4. Prophets in the Book of Kings: A Journey Into the Text

Preliminary Remarks: In the story told in the book of Kings—part of the "former prophets" in the Jewish canon—we find, not surprisingly, a number of stories about prophets in the unfolding narrative. Woven throughout the tale of Israel's history, stretching from the death of King David to the coronation of King Solomon and continuing until the destruction of Israel, are interlaced numerous stories about various prophets. These figures include:

As the book of Kings relates the histories of Judah and Israel up until the Babylonian exile, the theological concerns of the book of Deuteronomy pervade the book: Yahweh is Israel's only god (Deuteronomy 6:4) and Yahweh is only to be worshipped in Jerusalem (Deuteronomy 12)—kings who forget this bring disaster upon Israel! Throughout this larger narrative arc, prophets play a pivotal role, entreating kings to "turn" lest they "burn"!

As a way to get the students to interact directly with texts found in the book of Kings and the stories of the prophets/types of prophecy found therein, split the class into groups and have them read the stories listed below and answer the questions that follow. (The stories selected are not exhaustive, but offer a nice cross-section of prophets in Kings.) If students have access to OBSO, they can search the site and its resources for help answering the questions. Then bring the groups back together and have students present their findings to the larger class. General questions for a follow-up discussion are included below

Group # 1: Assign the second group 1 Kings 11. Have the students read the passage together and then reflect on the following questions.

  1. 1. Summarize the story found in 1 Kings 11 (especially vv. 29-39). What happens in this story? Who are the main characters?
  2. 2. 1 Kings 3:3 records that Solomon loved the LORD, but we also learn that he loved the daughter of Pharaoh (1 Kings 3:1; 9:16, 24) and many other women, "clinging" to them (vv. 1–2). In the book of Deuteronomy, "loving" and "clinging" are both verbs used to discuss human loyalty to the deity (Deuteronomy 6:5; 10:12, 20; 11:1, 22; 13:4). This same God forbids intermarriage with foreign women (cf. Deuteronomy 7:3–4). What might the use of this language from the book of Deuteronomy imply here in the story of Solomon?
  3. 3. Verses 29-39 introduce a prophet named Ahijah and a pattern repeated throughout Kings: the deity sends a prophet to announce in advance a change in the ruling dynasty, giving divine sanction to the change and the new monarch. What does this tell us about prophetic authority in ancient Israel? What does it tell us about their role vis-à-vis kings and kingship?
  4. 4. According to the narrator, Ahijah's message encourages Jeroboam's actions—namely, his defiance of Solomon on behalf of the northern tribes of Israel, which leads to the split of the united monarchy. What does this indicate about the deity's initial support of Jeroboam?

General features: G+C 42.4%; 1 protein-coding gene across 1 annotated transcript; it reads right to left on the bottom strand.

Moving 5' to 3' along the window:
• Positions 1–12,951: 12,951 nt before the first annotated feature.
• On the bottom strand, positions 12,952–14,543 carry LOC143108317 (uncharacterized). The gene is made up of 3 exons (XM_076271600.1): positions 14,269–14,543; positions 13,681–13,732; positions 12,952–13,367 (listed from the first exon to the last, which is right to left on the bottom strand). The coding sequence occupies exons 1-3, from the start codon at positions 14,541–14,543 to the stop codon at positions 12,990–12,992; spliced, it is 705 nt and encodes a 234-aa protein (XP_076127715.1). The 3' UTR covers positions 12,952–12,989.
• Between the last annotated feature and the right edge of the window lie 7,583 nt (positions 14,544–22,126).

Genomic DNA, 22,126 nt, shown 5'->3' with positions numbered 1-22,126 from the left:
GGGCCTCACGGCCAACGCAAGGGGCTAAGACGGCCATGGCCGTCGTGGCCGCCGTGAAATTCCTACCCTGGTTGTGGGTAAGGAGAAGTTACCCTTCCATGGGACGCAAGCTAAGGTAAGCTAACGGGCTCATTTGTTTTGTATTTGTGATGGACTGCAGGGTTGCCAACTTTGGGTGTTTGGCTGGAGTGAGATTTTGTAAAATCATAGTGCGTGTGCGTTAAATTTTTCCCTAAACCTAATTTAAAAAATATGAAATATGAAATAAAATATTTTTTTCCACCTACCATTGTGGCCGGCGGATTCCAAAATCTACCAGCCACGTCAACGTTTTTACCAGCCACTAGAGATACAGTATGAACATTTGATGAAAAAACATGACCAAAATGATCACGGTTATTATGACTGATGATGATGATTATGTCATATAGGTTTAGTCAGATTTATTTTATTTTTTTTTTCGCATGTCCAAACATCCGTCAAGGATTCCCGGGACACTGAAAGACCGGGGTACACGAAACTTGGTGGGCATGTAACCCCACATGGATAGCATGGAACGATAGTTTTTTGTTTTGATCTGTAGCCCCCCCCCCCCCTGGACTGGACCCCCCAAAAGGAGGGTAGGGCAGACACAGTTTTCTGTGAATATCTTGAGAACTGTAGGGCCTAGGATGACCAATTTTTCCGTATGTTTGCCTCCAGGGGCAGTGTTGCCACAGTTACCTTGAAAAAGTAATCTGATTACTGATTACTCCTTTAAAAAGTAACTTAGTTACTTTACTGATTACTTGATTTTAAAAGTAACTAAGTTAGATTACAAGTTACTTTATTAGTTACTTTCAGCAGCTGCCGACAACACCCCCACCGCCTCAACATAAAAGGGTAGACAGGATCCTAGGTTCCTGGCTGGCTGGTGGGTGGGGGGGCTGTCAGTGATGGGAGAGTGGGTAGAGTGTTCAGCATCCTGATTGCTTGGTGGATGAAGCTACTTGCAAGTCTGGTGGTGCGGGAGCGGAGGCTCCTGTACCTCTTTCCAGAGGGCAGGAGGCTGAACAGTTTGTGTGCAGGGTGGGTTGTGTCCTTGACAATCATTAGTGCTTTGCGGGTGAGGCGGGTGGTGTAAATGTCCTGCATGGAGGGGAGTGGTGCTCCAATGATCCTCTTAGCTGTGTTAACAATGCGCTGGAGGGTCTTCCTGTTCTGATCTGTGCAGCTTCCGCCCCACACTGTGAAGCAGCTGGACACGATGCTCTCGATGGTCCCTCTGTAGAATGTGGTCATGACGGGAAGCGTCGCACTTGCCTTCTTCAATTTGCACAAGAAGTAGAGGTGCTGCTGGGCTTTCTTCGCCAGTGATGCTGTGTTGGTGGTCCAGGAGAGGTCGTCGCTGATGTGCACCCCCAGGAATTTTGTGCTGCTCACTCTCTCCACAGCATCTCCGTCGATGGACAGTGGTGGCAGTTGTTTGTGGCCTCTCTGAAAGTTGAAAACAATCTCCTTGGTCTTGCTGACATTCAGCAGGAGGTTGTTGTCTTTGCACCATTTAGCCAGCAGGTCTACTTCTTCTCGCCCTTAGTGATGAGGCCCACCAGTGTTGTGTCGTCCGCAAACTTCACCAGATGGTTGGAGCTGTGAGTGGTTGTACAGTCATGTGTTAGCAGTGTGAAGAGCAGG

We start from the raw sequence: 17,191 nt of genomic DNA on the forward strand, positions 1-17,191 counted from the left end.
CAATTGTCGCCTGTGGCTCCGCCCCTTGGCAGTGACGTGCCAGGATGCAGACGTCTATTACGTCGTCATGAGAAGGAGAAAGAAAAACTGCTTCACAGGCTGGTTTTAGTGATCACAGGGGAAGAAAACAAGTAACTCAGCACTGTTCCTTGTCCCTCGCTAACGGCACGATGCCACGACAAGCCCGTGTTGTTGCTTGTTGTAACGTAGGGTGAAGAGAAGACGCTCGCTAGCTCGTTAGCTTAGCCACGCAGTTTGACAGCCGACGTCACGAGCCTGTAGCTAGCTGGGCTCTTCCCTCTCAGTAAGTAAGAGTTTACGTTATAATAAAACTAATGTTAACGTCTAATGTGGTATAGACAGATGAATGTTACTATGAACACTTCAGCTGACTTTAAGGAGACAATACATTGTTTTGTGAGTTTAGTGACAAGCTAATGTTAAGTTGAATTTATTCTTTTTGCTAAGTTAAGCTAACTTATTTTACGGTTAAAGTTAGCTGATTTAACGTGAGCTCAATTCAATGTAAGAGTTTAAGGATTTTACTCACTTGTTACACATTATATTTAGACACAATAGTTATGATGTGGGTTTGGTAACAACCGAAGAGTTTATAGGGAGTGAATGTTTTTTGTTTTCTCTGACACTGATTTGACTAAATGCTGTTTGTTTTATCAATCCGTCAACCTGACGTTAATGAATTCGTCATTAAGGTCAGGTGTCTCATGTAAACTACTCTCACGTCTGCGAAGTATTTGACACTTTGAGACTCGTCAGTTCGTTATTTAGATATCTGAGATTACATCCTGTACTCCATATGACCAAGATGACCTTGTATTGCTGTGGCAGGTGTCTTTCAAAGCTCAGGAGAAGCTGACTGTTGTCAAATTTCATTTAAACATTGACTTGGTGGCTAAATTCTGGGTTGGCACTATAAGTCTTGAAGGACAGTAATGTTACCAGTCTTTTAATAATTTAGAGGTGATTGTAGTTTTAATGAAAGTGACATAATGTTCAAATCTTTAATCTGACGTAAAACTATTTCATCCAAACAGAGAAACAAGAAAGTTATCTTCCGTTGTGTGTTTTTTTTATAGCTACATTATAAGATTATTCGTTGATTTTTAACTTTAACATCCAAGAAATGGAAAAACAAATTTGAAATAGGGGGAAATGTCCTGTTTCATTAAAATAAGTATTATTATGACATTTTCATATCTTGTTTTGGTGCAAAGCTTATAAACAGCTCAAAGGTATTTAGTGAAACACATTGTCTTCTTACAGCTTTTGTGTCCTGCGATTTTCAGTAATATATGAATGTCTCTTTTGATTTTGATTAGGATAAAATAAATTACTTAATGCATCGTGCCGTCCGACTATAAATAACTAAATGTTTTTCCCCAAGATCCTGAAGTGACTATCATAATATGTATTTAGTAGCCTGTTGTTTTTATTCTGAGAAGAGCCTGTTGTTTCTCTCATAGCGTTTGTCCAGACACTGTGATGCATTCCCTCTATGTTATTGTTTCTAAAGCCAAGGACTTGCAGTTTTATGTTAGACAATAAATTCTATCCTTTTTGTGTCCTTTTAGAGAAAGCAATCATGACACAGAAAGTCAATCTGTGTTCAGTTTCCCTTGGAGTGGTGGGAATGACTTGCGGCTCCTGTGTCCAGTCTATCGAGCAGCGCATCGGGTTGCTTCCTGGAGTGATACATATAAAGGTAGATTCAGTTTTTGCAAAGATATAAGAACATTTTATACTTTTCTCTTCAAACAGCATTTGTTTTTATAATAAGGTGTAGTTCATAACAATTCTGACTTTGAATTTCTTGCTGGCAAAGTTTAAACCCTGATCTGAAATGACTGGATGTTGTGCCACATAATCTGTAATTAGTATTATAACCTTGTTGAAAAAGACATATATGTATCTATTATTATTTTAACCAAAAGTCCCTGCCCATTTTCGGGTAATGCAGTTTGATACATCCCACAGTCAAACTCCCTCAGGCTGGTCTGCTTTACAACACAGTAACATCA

5. 5. Why is the punishment for Solomon's apostasy delayed? Who raises up Solomon's enemies?
  6. 6. A symbolic action report is one form of prophetic activity in which a prophetic behavior is designed to convey a message. In 1 Kings 11:29, Ahijah acts out a symbolic action. What does he do? What is the intended message?
  7. 7. What brings about the downfall of Solomon's kingdom?
  8. 8. Do we see this prophet speak with/communicate with the deity? (Hint: The phrase "Thus says the LORD" is frequently found in prophetic literature, both in the book of Kings and in the larger biblical canon.)
  9. 9. Is the phrase "Thus says the LORD" similar to any phrases from the ANE prophecies discussed earlier in class? What might this indicate about the relationship between ANE prophecy and biblical prophecy?

Group #2: Assign the first group 1 Kings 18. Have the students read the passage together, answer the following questions, and be prepared to report their findings to the larger class.

  1. 1. Summarize the story found in 1 Kings 18. What happens in this story? Who are the main characters?
  2. 2. What might this story tell us about ancient Israelite religious practices during the period of the divided monarchy? What god(s) are the Israelites worshipping?
  3. 3. The drought mentioned in 1 Kings 18 is originally introduced in 1 Kings 17, immediately following the text's depiction of King Ahab as a Baal worshipper (cf. 1 Kings 16:29–34). Baal, the Canaanite deity that Ahab worships, is a god of fertility and rain. What role does drought play in this particular chapter? Who ends the drought and how? What does this prove?
  4. 4. Does Elijah work alone or with other prophets in 1 Kings 18? Do the prophets of Baal work alone or as a group?
  5. 5. How do the prophets of Baal communicate with their deity? How does Elijah communicate with Yahweh?
  6. 6. What does Ahab call Elijah in 1 Kings 18:17? What might this indicate about the relationship between Ahab and Elijah? Between kings and prophets?
  7. 7. What is the relationship between vv. 1–40 and vv. 41-46?
  8. 8. Are there any ethical differences in the portrayals of Yahweh and Baal in 1 Kings 18?
  9. 9. What happens to the prophets of Baal at the end of the story? Does the ending of the story fit with your ideas about how prophets should act?

Group #3: Assign the second group 1 Kings 21. Have the students read the passage together and then reflect on the following questions.

  1. 1. Summarize the story found in 1 Kings 21. What happens in this story? Who are the main characters?
  2. 2. Why does Naboth refuse to give King Ahab his vineyard? What does Naboth's answer tell us about Israelite conception of land possession in the monarchic period? (See Leviticus 25 and Deuteronomy 5:21.)